How Mortality Can Make Us Grateful

By Jimmy Warden

In my life, there have been two times, that are vivid as ever, when I truly thought I was going to die. They both occurred within the past five years and involved significant car accidents where the driver (in one case the driver being me) lost control of the car and veered off the road on a highspeed highway, sending the vehicle crashing into some nearby trees. Somehow, in one of these accidents, I walked away unscathed, but the other one I suffered a dislocated shoulder and lacerations above my eye. With these experiences, I immediately was faced with the idea that I could have taken my last breath. Despite the negativity that often surrounds situations like this, I was able to find some good in them, due to the fact I was faced with my own mortality in those moments. The result of facing my own mortality has made me more grateful for each day because I felt that I have been given not just a second, but also a third chance at life.

A challenge about death is that people deal with it in a lot of different ways. However, there is a shared fear (by most) that death could take us away at any moment. Whether it be a car/motorcycle accident, a fall from a massive height, a gunshot, old age, or sickness, life can be taken from any one of us in the blink of an eye. This fear of death has seemed to be more heightened with the pandemic that we are all currently living through. This fear, however, can make it really hard to enjoy life, or be grateful for it. Sometimes, this fear of death is all people can think about. Sometimes, it makes people think, “what’s the point of doing anything if I’m just going to die”. To me, this is not necessarily the best outlook to have, because the default mode of thinking here is negative. Don’t get me wrong, I have had many days where I have been worried about the underlying fear of death, as well as thinking, “what’s the point”, if I’m just going to be a blip in time of the universe’s existence. This mode of thinking has never led to anything positive. The only way I have been able to shake this at times, is to be grateful for life itself, as well as its fragility.

The more that we can accept life’s fragility, the more that we can take advantage of the fact that we’re here on Earth. Knowing that we only have a limited amount of time can create a sense of urgency to do something meaningful with each day. However, be careful to not put too much pressure on yourself because you don’t want to become your own worst enemy by feeling like you’re never doing enough. Meaningful actions can be as simple as calling an old friend or someone you love. It could be paying for the person’s coffee behind you. It could be forgiving someone whom you’ve been holding a grudge against for quite some time. Whatever it may be, there is something beautiful in trying to do something meaningful, even if the gesture is small. As Mother Theresa once said, “people will forget what you said, people will forget what you did, but people will never forget how you made them feel”. This is why it is so important not to hold grudges, to reach out to others to check on them, and most importantly, take care of yourself in the best way possible. That way, you are physically capable of doing these things and you’re minimizing Mother Nature’s chances of taking you before your time was ready. These acts of kindness and love can also help manifest a feeling of gratitude for life itself.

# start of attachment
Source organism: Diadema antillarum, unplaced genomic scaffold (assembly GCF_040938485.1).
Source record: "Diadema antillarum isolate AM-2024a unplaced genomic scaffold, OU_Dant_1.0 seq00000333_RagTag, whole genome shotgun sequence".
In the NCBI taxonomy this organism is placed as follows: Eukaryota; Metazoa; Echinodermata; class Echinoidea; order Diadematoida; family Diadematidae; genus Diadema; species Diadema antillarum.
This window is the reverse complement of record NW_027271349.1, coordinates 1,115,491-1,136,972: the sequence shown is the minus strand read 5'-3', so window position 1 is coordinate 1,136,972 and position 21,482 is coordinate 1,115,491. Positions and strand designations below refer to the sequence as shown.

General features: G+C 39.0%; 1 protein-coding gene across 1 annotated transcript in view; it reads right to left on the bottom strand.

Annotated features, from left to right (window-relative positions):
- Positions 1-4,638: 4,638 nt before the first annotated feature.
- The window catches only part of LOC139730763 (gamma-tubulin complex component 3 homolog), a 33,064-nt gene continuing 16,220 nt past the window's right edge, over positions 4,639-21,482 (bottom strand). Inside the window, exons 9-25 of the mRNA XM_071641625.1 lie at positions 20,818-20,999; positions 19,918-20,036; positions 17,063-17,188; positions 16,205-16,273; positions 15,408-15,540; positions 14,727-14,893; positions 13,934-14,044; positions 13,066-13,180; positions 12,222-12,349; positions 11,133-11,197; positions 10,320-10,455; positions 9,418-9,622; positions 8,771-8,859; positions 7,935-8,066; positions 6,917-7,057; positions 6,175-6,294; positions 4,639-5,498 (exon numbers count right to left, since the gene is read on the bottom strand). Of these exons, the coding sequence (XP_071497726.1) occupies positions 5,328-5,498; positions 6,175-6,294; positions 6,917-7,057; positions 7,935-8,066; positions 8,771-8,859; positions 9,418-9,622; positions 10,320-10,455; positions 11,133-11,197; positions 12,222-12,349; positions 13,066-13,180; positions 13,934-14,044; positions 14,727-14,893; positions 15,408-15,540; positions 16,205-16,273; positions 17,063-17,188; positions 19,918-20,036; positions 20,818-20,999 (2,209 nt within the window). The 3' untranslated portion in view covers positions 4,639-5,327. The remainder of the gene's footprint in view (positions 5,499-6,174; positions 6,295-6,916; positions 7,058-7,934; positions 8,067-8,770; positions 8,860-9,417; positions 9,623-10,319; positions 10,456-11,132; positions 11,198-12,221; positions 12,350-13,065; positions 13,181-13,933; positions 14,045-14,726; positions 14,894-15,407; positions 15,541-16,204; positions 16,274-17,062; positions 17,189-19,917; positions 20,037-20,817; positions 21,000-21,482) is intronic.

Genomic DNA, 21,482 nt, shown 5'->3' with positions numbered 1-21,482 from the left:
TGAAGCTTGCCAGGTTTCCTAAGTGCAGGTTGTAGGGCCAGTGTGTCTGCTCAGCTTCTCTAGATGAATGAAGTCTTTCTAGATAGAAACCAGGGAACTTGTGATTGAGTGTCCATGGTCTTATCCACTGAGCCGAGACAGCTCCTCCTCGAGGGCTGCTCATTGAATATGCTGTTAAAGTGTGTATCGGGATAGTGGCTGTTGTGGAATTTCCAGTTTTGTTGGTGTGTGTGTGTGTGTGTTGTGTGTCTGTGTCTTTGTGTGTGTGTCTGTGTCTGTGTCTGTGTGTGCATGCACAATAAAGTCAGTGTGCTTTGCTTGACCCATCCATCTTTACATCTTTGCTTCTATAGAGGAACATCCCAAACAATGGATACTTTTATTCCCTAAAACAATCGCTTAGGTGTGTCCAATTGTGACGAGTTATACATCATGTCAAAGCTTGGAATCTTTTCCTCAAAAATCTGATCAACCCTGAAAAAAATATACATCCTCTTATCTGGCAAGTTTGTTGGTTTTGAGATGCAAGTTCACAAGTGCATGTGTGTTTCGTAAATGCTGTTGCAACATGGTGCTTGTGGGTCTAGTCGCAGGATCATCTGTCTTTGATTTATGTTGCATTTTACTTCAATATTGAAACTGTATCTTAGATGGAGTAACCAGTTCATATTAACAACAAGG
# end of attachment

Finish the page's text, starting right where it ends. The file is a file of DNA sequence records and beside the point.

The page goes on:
Considering our time is quite limited on Earth, it’s best to keep this in mind in order to be grateful for each day that passes. Not only that, but the chances of actually becoming a living, breathing human being are astronomically low. So, not only are we extremely lucky to have been created, but each day of our life that passes is another blessing in and of itself. This feeling can help us during the dark days because a lot of people have those days, which sometimes span months, and unfortunately years. However, without the dark days, without the bad days, we wouldn’t be able to know the bright and beautiful days. And after rain, there’s usually a rainbow. Without the clouds, we can’t have the blue sky. Even with the clouds, there is always the blue sky, patiently waiting for us.

Despite the negativity that surrounds death, we must accept it for what it is. Once we do, we can start to understand that its fragility can actually inspire us to do something that makes our life, or someone else’s life a little bit better. Whether it’s a small act of kindness or a large donation of time, money, or effort, they all have the potential to create a more meaningful life. Considering we are lucky to be alive in the first place, we should try our best to be grateful for eac day we are on Earth, because every day above ground, is a good day.

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